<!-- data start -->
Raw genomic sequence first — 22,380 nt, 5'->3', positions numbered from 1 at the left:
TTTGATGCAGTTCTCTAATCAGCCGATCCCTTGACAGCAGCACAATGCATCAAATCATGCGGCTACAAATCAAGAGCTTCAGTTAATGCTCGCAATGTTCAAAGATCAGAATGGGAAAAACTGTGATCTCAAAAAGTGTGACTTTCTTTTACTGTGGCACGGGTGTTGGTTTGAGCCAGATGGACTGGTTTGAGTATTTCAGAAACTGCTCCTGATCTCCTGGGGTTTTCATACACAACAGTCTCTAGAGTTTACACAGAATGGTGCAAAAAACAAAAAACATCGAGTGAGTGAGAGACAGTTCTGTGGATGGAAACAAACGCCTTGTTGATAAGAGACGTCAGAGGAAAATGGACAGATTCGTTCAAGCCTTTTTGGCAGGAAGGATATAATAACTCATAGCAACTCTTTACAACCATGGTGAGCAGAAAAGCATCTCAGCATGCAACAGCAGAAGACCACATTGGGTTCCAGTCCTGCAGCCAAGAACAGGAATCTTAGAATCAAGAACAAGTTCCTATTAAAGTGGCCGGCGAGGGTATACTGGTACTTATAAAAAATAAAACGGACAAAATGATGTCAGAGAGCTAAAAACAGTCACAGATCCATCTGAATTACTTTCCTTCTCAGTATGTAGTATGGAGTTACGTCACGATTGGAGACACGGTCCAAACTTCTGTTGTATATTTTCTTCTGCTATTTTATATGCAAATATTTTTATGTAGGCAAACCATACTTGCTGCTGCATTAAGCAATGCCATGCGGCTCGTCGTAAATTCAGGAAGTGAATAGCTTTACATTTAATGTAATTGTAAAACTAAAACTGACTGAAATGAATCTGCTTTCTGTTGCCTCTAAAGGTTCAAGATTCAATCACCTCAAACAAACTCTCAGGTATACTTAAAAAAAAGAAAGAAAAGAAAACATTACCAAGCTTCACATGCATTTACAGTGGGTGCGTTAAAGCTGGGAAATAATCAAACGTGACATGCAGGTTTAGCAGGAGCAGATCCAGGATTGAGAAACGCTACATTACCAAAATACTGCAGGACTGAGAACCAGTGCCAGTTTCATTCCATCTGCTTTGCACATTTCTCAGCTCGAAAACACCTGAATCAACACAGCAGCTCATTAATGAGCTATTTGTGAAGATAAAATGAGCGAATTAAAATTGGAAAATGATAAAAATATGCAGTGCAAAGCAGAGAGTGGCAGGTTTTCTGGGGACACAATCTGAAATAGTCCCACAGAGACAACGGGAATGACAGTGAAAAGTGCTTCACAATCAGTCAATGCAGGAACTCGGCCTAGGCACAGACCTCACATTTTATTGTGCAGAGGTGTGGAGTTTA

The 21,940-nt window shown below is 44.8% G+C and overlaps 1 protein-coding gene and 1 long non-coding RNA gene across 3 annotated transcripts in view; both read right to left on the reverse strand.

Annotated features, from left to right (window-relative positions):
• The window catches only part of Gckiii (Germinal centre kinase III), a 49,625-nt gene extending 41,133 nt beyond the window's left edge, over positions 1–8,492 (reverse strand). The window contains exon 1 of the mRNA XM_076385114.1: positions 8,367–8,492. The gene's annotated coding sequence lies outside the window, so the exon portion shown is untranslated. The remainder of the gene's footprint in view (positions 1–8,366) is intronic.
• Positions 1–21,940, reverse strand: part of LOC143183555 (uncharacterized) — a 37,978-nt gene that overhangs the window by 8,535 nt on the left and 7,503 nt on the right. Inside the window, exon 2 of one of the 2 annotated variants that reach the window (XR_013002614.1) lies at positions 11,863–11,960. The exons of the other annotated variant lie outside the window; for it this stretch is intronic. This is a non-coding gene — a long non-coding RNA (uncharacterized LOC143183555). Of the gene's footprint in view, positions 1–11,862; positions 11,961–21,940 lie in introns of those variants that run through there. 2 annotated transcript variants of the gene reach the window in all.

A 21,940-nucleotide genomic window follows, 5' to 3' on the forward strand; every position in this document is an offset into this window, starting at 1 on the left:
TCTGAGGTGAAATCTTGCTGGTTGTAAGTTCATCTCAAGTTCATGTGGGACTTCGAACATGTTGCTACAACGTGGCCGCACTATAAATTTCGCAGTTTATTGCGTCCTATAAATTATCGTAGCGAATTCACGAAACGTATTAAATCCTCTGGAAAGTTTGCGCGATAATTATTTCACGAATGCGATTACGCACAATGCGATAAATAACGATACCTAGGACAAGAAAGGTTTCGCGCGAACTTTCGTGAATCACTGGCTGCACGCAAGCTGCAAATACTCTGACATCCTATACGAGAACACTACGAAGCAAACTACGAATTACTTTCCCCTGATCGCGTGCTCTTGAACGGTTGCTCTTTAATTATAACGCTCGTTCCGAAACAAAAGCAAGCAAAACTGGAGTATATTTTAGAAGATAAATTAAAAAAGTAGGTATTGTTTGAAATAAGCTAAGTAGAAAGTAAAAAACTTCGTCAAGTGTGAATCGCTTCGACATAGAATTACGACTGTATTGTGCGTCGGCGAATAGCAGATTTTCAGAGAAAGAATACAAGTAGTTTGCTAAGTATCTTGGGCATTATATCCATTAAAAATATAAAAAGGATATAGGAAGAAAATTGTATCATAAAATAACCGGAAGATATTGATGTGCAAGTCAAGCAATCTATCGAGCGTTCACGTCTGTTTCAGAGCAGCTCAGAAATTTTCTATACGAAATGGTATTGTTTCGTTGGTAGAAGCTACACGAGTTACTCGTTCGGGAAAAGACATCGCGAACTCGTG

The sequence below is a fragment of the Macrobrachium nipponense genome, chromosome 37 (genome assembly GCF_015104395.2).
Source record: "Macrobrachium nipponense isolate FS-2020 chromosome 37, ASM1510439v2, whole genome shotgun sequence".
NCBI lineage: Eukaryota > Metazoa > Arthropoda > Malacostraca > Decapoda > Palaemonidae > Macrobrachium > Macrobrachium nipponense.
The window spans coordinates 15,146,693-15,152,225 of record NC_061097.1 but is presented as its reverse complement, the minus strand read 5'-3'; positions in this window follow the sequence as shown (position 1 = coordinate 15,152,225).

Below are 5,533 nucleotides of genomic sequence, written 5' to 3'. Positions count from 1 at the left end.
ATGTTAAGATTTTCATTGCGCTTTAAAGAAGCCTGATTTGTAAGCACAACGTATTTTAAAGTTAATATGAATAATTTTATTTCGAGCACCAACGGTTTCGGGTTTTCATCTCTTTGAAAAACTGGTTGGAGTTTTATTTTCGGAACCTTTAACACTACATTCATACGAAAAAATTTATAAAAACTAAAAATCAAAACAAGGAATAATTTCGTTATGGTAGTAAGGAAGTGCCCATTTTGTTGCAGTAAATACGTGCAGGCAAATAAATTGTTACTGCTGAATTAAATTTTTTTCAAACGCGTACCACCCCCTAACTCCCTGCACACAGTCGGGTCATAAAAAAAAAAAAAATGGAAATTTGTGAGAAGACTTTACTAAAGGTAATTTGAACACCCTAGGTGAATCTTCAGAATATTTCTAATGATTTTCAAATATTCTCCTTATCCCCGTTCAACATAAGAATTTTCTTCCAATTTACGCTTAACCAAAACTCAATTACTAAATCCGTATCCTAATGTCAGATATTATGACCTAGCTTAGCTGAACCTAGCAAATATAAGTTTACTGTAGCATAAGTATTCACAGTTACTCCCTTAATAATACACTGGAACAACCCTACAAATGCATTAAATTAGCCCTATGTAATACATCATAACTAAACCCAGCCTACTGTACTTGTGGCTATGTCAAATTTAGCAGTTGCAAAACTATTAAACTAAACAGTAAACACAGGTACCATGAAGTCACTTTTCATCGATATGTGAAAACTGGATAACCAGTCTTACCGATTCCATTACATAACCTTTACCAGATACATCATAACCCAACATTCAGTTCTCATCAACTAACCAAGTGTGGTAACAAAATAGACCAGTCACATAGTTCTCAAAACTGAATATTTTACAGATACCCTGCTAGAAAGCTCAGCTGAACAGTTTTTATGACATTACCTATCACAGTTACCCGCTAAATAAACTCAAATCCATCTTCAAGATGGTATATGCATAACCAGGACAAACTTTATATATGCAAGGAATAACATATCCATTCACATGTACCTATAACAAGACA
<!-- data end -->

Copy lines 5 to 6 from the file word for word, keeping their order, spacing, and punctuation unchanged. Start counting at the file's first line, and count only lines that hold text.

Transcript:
• The window catches only part of Gckiii (Germinal centre kinase III), a 49,625-nt gene extending 41,133 nt beyond the window's left edge, over positions 1–8,492 (reverse strand). The window contains exon 1 of the mRNA XM_076385114.1: positions 8,367–8,492. The gene's annotated coding sequence lies outside the window, so the exon portion shown is untranslated. The remainder of the gene's footprint in view (positions 1–8,366) is intronic.
• Positions 1–21,940, reverse strand: part of LOC143183555 (uncharacterized) — a 37,978-nt gene that overhangs the window by 8,535 nt on the left and 7,503 nt on the right. Inside the window, exon 2 of one of the 2 annotated variants that reach the window (XR_013002614.1) lies at positions 11,863–11,960. The exons of the other annotated variant lie outside the window; for it this stretch is intronic. This is a non-coding gene — a long non-coding RNA (uncharacterized LOC143183555). Of the gene's footprint in view, positions 1–11,862; positions 11,961–21,940 lie in introns of those variants that run through there. 2 annotated transcript variants of the gene reach the window in all.